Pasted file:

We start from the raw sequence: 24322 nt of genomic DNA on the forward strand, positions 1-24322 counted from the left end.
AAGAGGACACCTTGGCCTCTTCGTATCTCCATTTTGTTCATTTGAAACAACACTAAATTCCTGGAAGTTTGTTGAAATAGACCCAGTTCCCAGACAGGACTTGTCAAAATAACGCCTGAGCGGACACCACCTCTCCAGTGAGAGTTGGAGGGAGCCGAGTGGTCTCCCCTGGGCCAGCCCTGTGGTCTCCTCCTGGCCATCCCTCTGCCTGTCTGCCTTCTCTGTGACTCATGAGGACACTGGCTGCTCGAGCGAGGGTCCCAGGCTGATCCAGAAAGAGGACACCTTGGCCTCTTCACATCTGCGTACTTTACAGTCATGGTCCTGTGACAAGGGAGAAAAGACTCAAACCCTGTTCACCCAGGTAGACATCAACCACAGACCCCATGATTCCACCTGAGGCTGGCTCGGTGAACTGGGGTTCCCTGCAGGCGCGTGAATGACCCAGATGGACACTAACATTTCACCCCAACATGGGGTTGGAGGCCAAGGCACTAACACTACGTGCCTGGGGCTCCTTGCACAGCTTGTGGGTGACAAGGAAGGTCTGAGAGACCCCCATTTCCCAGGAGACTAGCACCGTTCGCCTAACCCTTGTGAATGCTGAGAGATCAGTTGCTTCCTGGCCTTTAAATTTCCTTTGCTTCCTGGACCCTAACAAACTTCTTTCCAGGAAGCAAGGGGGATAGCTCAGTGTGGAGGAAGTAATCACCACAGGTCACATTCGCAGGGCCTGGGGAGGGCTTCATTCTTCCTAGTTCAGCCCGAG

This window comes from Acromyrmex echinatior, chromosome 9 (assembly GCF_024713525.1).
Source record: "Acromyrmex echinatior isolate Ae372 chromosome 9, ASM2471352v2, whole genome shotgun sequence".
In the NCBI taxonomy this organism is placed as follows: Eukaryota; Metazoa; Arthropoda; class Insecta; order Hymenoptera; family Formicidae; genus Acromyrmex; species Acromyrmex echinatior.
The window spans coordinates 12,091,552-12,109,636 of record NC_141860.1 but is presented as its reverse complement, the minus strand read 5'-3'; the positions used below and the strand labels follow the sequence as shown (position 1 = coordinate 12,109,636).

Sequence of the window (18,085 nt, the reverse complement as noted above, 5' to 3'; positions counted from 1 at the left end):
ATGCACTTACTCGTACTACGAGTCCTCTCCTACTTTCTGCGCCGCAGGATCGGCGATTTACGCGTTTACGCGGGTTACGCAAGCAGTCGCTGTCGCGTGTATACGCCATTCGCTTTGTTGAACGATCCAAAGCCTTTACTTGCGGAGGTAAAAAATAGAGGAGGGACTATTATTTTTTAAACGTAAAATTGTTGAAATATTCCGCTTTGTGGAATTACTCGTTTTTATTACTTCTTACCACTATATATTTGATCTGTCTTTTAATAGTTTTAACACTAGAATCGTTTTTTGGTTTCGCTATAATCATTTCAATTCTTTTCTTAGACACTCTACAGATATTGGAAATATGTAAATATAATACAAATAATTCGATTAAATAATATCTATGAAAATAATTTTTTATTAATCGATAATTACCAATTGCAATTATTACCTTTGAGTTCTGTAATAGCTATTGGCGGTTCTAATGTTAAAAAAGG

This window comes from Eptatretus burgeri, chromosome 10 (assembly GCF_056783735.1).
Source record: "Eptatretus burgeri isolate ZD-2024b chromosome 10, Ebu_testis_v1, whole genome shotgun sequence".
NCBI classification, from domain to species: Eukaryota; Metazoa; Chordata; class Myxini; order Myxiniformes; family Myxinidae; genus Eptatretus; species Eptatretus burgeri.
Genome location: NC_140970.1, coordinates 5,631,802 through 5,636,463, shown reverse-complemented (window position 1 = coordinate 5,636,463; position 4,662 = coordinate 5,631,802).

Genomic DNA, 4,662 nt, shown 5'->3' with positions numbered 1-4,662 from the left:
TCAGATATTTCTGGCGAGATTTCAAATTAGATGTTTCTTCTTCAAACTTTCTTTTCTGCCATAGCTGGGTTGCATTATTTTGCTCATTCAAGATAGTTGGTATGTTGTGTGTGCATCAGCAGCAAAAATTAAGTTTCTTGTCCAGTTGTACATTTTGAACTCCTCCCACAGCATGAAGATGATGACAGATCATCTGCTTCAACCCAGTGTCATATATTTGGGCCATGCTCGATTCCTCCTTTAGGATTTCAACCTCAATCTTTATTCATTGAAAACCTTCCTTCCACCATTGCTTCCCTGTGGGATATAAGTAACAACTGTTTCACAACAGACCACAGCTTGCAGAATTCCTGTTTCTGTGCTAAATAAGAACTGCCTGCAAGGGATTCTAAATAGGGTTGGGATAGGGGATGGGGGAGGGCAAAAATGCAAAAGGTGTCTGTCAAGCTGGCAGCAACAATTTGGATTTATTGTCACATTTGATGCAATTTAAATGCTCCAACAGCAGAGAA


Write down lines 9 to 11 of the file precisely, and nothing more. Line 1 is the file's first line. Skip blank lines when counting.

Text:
This window comes from Eptatretus burgeri, chromosome 10 (assembly GCF_056783735.1).
Source record: "Eptatretus burgeri isolate ZD-2024b chromosome 10, Ebu_testis_v1, whole genome shotgun sequence".
NCBI classification, from domain to species: Eukaryota; Metazoa; Chordata; class Myxini; order Myxiniformes; family Myxinidae; genus Eptatretus; species Eptatretus burgeri.